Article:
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CSS : Two Language RRS feed

  • Question

  • I've an html file which contains Arabic and English. I want that Arabic texts be displayed by 14 pt font size and English texts by 12 pt.

    Saturday, March 8, 2014 3:26 PM

Answers

  • I already told you that there are significant semantic advantages to you of adding a "lang" attribute to your Arabic language elements, which will improve your search engine visibility. It would also automatically add the hook that CSS needs to be able to automatically detect those areas, so you can style them. You may choose to ignore our advice if you wish, but please do not expect us to continually provide the same answers.

    cheers,
    scott


    Please remember to "Mark as Answer" the responses that resolved your issue. It is common courtesy to recognize those who have helped you, and it also makes it easier for visitors to find the resolution later.

    • Marked as answer by amir bahr Tuesday, March 11, 2014 7:49 AM
    Monday, March 10, 2014 7:29 PM

All replies

  • First, don't use pt. That does not behave consistently in browsers. (It's really for print.)  Use ems or % so that text can be resized when people change browser settings.

    As for different sizes for different languages, if you are asking if there is a way to do that automatically based on the language, no, there is not.  You will need to style them separately yourself.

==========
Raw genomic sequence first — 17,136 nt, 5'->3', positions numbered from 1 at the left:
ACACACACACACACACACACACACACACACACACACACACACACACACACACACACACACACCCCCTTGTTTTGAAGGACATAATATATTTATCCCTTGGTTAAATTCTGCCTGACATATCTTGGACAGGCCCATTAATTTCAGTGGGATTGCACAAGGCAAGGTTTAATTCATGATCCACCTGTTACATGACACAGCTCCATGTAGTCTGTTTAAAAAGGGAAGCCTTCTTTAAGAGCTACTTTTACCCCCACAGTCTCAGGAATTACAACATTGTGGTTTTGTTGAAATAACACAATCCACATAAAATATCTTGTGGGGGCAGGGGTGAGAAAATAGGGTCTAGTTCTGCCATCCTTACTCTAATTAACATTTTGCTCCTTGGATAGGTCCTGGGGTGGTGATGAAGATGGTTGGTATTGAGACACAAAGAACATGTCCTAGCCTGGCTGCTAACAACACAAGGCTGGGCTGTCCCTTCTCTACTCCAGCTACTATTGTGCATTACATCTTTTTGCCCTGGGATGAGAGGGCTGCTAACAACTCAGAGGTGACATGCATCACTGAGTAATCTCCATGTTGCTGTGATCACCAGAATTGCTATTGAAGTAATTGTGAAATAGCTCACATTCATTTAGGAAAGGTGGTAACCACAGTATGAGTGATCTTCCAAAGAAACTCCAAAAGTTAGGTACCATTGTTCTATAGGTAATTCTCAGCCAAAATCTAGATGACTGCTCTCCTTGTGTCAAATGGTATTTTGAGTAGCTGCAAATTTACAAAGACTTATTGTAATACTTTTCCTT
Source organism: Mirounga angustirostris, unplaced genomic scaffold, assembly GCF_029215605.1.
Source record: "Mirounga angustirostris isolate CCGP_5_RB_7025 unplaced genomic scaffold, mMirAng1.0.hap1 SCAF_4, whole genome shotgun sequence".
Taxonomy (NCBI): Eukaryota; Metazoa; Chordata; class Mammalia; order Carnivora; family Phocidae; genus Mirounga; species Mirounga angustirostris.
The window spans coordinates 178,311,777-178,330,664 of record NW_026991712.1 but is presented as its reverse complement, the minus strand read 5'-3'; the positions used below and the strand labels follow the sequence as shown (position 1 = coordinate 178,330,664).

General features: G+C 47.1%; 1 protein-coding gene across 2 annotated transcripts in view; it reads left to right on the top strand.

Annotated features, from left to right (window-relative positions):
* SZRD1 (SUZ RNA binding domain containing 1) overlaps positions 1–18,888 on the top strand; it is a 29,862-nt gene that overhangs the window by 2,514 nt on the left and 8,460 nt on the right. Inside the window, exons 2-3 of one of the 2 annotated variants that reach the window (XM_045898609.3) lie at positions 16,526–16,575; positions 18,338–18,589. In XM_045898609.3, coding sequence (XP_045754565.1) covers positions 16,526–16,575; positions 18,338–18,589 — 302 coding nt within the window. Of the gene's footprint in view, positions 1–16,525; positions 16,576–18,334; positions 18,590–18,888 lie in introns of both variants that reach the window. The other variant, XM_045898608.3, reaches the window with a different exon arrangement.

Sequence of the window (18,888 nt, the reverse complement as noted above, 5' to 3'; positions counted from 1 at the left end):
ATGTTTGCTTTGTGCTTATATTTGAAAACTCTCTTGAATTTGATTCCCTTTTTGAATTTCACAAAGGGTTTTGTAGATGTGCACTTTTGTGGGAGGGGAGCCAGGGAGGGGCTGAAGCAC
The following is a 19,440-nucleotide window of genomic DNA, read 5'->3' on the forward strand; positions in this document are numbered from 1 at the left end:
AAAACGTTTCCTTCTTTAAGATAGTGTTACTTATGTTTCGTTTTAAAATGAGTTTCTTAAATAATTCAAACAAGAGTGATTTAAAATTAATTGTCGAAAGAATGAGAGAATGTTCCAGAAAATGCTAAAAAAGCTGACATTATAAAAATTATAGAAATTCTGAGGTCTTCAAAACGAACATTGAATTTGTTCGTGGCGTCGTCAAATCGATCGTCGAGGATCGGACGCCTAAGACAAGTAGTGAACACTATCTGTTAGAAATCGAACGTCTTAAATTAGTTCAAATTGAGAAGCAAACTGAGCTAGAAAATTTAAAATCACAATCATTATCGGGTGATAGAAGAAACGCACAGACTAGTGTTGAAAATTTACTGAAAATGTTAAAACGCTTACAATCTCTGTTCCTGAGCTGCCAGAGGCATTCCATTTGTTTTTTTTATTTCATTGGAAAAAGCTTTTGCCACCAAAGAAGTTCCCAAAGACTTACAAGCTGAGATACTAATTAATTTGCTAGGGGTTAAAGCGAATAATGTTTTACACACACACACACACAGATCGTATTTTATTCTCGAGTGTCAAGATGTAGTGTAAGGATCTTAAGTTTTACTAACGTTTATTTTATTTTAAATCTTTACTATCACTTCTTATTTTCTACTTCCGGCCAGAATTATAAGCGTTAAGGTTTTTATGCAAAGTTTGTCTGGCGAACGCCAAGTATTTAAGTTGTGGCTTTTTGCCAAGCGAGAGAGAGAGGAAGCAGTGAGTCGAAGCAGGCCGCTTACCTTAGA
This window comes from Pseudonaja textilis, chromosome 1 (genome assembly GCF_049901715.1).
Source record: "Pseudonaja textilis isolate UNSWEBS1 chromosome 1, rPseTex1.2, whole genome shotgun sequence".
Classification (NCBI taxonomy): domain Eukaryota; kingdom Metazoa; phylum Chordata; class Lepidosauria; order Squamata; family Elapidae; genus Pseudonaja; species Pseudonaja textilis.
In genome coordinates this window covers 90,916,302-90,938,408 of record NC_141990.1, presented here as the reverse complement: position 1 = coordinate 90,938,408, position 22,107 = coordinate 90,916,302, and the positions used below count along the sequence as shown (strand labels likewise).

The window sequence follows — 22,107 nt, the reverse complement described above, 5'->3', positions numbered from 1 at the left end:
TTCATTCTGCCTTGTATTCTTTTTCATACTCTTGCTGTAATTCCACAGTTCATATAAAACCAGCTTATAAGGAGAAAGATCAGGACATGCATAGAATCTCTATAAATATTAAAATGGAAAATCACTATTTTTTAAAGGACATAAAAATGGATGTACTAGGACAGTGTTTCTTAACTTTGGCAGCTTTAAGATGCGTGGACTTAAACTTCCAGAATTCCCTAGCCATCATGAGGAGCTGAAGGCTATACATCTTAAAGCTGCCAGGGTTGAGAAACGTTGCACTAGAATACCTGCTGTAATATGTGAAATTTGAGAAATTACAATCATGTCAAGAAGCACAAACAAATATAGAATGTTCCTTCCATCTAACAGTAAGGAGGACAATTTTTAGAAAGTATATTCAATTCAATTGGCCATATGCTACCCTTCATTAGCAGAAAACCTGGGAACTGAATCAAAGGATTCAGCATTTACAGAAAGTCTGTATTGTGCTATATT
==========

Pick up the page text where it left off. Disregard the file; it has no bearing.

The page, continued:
Saturday, March 8, 2014 4:58 PM
  • Actually, if you are designating your foreign language sections with a language attribute (which will also help you search engine relevance for searchers specifying Arabic), you can actually target those sections of text using attribute selectors.

    So, let's say you have this:

    <p lang=ar>الآن هو الوقت المناسب لجميع الرجال جيدة أن يأتي إلى المعونة من حزبهم.</p>

    and you want to target it, the CSS selector for that would be this:

    p[lang="ar"] {
       color:red;
       font-size:1.2em;
    }

    That selector would set all of your Arabic text to red, 1.2em size. If you are not currently using the lang attribute for your Arabic text, you should start, since that increases the semantic richness of your content, and will make your pages appear higher in search results specifying Arabic. And, as you can see, it makes it easy to target with CSS.  ;-)

    cheers,
    scott


    Please remember to "Mark as Answer" the responses that resolved your issue. It is common courtesy to recognize those who have helped you, and it also makes it easier for visitors to find the resolution later.

    Saturday, March 8, 2014 11:19 PM
  • Scott,

    That is styling the language yourself, as I said.   :)

    Sunday, March 9, 2014 1:49 AM
  • Hi

    Is there any setting in CSS for detecting different language automatically?

    Monday, March 10, 2014 10:54 AM
  • As I already said in my first response: no.  You have to set up your markup and styling to do that.
    Monday, March 10, 2014 4:19 PM
  • I already told you that there are significant semantic advantages to you of adding a "lang" attribute to your Arabic language elements, which will improve your search engine visibility. It would also automatically add the hook that CSS needs to be able to automatically detect those areas, so you can style them. You may choose to ignore our advice if you wish, but please do not expect us to continually provide the same answers.

    cheers,
    scott


    Please remember to "Mark as Answer" the responses that resolved your issue. It is common courtesy to recognize those who have helped you, and it also makes it easier for visitors to find the resolution later.

    • Marked as answer by amir bahr Tuesday, March 11, 2014 7:49 AM
    Monday, March 10, 2014 7:29 PM